The Chicago Bulls are now 5-0 against the Oklahoma City Thunder, San Antonio Spurs, Cleveland Cavaliers and the Toronto Raptors, teams combined to go 108-48 on the season thus far. The Bulls themselves don't sport a bad record, sitting at 17-12, though we all know their record could be conceivably better. Nine of the Bulls 17 wins have come against teams that are over .500. On the other side of the coin, four of the Bulls 12 losses have come against teams that are under .500. After last nights' 104-97 victory over the Toronto Raptors, the postgame centered around one thing, and that one thing is the one thing that the Bulls have been missing all season in consistency. It's not something that they can fix in a trade or in a roster overhaul. In all reality, it seems very elementary. It's effort.
Postgame, the talk of the locker room was effort. Pau Gasol summarized beautifully what the effort means to the Bulls, whether it's the bench bringing it (as was the case this game), or any other player/group that brings it.
Obviously, it means a lot [to get that much effort from the reserves]. The bench came in and played with this energy, intensity, aggressiveness, sharpness; it makes a huge difference and obviously tonight it was the difference maker and allowed us to win the game. The depth of our team has to show in these types of situations when maybe a player or two are not having their best game or the energy required.
When the reporters asked Derrick Rose what the focus of the team going forward should be, his answer was very straightforward.
Energy and effort. If we bring those two things who knows (how far we can go)? We’re having problems with teams under .500. I’d rather have that problem than to have a problem with the better teams. Energy and effort would have changed some of those games against teams that were under .500. Teams over .500 we come out and compete, but we have to change it.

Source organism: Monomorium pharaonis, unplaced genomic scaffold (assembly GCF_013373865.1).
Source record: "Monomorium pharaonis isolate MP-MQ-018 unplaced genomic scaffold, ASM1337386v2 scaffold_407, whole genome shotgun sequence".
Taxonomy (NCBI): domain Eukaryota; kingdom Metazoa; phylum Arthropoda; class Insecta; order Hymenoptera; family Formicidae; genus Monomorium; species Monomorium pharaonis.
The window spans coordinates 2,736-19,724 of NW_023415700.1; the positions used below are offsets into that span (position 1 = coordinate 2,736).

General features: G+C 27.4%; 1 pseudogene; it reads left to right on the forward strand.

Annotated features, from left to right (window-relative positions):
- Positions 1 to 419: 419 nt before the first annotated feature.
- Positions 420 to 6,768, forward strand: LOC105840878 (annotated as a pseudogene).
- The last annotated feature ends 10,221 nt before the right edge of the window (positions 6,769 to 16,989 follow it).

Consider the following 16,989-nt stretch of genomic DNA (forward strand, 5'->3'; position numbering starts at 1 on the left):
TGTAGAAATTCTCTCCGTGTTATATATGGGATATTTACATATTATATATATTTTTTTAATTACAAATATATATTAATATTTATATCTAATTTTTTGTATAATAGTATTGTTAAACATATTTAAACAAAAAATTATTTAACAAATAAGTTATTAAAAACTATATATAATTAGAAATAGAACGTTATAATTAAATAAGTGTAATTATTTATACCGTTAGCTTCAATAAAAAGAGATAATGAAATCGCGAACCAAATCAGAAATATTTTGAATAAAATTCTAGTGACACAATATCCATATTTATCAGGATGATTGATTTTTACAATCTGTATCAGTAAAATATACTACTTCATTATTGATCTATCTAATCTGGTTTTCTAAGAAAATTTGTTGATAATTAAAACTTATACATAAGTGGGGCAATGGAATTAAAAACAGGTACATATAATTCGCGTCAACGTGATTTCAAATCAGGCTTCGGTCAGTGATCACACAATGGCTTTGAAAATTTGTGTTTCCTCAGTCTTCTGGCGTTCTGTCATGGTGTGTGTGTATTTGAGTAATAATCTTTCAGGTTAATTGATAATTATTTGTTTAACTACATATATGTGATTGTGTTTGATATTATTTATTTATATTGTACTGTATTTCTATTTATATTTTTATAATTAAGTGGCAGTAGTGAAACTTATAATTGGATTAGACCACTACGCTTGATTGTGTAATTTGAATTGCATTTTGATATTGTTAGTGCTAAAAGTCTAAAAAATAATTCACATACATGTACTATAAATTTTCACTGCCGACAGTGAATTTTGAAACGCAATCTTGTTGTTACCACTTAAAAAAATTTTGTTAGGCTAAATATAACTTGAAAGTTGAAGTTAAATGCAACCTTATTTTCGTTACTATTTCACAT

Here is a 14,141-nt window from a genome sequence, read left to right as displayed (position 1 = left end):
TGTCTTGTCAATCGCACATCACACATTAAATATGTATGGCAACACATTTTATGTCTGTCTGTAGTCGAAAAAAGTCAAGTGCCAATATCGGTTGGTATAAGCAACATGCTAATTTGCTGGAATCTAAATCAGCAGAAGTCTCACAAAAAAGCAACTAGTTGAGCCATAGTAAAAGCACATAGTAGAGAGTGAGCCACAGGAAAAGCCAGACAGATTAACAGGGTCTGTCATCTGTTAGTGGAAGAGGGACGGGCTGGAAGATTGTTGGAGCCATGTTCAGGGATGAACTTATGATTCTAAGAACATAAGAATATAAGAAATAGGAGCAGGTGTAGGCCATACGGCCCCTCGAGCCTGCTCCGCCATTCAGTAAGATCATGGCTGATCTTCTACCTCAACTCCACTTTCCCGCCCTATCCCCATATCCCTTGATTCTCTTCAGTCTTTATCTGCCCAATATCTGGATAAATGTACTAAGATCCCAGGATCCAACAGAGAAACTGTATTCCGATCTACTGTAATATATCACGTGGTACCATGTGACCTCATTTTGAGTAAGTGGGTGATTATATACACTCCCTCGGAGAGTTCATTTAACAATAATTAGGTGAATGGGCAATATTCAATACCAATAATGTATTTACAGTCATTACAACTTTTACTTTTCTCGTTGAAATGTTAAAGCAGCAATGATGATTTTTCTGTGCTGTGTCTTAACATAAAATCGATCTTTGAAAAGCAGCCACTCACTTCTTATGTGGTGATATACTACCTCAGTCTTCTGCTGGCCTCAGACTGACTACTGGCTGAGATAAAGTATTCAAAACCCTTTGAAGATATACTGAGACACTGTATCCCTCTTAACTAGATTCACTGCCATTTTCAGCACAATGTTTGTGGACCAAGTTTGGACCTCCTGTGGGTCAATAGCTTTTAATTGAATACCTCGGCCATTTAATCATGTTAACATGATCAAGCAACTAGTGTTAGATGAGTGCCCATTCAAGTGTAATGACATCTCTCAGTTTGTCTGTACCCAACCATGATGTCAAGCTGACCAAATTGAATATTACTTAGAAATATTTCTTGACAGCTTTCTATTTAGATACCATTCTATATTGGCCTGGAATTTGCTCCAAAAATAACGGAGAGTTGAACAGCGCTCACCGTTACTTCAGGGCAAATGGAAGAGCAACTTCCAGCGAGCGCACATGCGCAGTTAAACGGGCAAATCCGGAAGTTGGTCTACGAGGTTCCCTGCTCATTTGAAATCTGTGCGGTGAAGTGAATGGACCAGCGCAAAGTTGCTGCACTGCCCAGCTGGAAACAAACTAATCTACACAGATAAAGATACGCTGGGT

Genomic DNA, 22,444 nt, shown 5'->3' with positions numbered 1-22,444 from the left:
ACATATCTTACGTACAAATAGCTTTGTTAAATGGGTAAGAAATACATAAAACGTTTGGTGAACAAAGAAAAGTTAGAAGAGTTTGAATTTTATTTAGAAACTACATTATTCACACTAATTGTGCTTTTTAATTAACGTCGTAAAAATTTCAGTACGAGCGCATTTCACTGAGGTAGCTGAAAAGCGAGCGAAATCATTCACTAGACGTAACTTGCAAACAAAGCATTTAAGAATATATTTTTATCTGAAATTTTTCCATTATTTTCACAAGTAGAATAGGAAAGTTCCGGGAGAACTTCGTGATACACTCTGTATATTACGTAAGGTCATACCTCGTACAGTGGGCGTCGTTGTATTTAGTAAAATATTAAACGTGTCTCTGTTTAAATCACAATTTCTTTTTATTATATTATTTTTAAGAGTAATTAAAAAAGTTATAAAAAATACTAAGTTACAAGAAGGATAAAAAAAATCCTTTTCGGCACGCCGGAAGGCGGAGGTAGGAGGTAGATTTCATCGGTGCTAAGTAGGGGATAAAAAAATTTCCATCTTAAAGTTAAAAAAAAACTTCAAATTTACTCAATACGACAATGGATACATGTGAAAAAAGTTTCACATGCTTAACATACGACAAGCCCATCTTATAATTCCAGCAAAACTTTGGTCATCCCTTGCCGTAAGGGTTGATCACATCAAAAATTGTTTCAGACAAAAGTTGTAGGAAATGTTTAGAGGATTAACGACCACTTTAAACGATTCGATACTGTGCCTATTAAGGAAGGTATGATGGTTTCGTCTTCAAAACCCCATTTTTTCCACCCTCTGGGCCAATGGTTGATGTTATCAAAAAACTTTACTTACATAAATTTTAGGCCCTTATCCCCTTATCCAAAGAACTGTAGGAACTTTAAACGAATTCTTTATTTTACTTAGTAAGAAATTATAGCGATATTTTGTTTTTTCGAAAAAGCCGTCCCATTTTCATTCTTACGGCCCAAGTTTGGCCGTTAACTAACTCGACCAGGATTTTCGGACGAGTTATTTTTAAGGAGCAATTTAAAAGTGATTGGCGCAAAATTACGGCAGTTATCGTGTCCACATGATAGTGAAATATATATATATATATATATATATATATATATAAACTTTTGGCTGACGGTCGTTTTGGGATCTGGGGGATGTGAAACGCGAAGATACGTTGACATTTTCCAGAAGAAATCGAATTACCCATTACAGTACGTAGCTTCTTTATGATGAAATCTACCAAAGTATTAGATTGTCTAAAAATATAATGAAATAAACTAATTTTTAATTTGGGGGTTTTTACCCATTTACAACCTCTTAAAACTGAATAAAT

Well, that's a cat let out of the bag if I have ever seen one. This has been an issue encompassing the Bulls since Tom Thibodeau had the reins. But Rose has an excellent point. The Bulls always play to the level of their opponents. We know what effort we will get out of them against the better teams in the league. It's the effort against the sub-.500 teams in the league that always seem like a trap game for the Bulls. They come out with low energy, low effort, and when they should be well on their way to a victory, they're falling deeper and deeper into said trap and fall into a deficit.
Those two things, energy and effort, those really aren't things you'll find in a trade, especially when the name rumored on the trading block the most is Joakim Noah, the heart and soul of the Bulls. With Noah out with his shoulder injury, however, that has opened up some room in the rotation for Bobby Portis, the 20 year old rookie who has been patiently biding his time, waiting for his moment. Bobby Crazy Eyes Portis has had a plethora of mistakes in his short time thus far. However, his positives have far outweighed the negatives, and when he is out on the court, his play is infectious, playing with unwavering energy, exerting all of his effort, and simply playing without fear. Pairing him in the frontcourt with Taj Gibson is definitely something that needs to happen more often.
The Bulls, despite what everyone may think, actually have a shot of winning the East this year. With Hoiberg at the helm implementing the beautiful hoiball, the Bulls finally have a system in place on offense to compete with the higher scoring teams. The ball movement and rotations are hard to follow at times as they are done with such fluidity and precision. The Bulls just need to exert the energy and effort every game to run that offense to the best of their abilities while maintaining the same energy and effort on the defensive end that has been their identity in recent years.